When I saw that Node-RED community contributions included a general battery state-of-charge reporting node, I thought that would be a practical and useful first step into playing with contribution nodes. I wanted to give that specific ndoe a try because given my past miserable user experience on my Samsung 500T tablet, I was not terribly motivated to put in the effort required to write my own code to extract battery information. But I’m willing to see if that Node-RED node can work its magic here, and the first step of is, obviously, see if we can even install Node-RED on the unloved machine.
There were many reasons to be pessimistic. Windows was and is still seen as a second-class citizen in many web-centric products. And not only is the tablet running Windows, it is stuck on an old version of Windows because of the whole Intel Clover Trail mess preventing modern Windows 10 support. Furthermore, Clover Trail is a 32-bit only chip without support for
amd64 instructions that are starting to become a requirement on modern software frameworks. And it only has 1GB of RAM. And we’re still dealing with that molasses-slow eMMC storage. The list goes on.
Fortunately Node.JS still has a 32-bit Windows installer, though installation failed after nearly an hour of grinding away. I was first disappointed but then relieved to see it was “merely” a timeout installing one of the auxiliary components. This was not a huge surprise given how slow this machine is, so I waited for the system to settle down (lots of backlog waiting on that eMMC) before retrying. Node.JS installation succeeded the second time and after that I installed Node-RED without drama.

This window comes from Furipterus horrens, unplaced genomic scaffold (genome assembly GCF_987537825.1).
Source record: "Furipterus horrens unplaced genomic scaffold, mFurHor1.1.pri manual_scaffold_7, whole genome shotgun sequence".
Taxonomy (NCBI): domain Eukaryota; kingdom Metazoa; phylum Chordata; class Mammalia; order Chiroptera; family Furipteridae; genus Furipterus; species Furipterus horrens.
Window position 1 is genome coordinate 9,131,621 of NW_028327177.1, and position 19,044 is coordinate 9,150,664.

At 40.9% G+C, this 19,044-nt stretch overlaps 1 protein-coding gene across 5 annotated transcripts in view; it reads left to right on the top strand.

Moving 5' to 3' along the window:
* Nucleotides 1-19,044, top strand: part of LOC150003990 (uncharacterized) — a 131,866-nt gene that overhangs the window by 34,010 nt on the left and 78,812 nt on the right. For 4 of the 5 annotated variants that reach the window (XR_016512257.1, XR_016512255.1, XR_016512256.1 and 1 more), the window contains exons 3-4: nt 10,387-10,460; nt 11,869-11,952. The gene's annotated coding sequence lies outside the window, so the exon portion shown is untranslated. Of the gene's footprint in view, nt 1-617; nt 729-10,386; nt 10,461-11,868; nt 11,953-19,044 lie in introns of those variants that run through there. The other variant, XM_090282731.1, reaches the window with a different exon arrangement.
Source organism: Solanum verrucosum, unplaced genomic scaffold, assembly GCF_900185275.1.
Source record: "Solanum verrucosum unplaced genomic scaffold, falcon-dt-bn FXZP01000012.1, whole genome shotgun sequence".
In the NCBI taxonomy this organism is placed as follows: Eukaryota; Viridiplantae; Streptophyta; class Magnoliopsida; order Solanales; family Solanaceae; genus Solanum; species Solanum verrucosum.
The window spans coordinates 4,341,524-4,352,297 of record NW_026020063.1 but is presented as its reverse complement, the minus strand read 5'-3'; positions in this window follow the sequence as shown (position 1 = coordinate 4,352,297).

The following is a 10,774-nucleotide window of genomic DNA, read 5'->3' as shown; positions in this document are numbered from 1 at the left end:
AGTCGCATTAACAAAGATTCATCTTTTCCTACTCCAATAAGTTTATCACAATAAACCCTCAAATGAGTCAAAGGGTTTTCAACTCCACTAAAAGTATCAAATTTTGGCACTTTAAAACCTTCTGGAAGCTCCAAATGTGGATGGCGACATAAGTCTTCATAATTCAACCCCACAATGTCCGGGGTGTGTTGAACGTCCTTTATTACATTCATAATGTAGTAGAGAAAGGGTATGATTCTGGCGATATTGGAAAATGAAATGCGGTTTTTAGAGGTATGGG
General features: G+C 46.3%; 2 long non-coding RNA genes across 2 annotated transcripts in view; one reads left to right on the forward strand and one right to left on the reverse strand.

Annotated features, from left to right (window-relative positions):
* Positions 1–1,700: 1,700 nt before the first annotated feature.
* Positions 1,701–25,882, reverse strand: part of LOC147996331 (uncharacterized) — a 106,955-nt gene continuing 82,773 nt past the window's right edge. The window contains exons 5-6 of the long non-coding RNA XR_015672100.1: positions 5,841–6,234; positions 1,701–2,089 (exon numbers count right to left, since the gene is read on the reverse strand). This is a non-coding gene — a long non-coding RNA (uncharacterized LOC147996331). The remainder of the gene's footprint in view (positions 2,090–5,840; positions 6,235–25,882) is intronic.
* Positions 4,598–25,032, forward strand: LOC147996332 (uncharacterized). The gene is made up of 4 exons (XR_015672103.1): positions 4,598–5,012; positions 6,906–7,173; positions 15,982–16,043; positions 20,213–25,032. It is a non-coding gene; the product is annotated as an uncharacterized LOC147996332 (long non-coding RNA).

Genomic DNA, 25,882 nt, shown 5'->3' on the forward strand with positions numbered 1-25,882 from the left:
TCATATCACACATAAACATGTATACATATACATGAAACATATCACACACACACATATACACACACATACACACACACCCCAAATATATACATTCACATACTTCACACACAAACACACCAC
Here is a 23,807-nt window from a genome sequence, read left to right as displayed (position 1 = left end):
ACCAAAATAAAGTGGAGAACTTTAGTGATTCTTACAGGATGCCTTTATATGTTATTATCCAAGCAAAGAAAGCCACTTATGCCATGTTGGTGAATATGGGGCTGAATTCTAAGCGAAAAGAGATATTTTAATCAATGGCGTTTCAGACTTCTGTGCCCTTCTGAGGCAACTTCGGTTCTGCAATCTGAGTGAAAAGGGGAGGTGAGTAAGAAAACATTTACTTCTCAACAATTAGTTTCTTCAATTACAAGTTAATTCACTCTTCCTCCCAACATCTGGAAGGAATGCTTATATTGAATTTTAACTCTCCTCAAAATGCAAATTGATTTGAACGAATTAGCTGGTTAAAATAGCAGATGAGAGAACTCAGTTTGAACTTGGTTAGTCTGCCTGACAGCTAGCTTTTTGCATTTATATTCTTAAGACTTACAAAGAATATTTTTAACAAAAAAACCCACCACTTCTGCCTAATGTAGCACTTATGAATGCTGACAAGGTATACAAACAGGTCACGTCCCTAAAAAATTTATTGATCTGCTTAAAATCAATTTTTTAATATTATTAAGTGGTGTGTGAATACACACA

Launching Node-RED faced another unnecessary hurdle in the form of Windows Firewall. Annoyingly, this was one of the differences between Windows 1607 and modern builds, so I had none of the menu options I’ve become familiar with. But eventually I was able to let Node.JS open up a port to serve the Node-RED user interface, where I could install
I dropped three nodes into the blank flow: an inject node, a debug node, and the newly installed battery node between them. I hit “Deploy” and clicked to see if that battery node can extract any information and… it can! Not a lot, as most of the fields are blank or null, but it did return the current battery voltage and the charge percentage. This is all I need to proceed.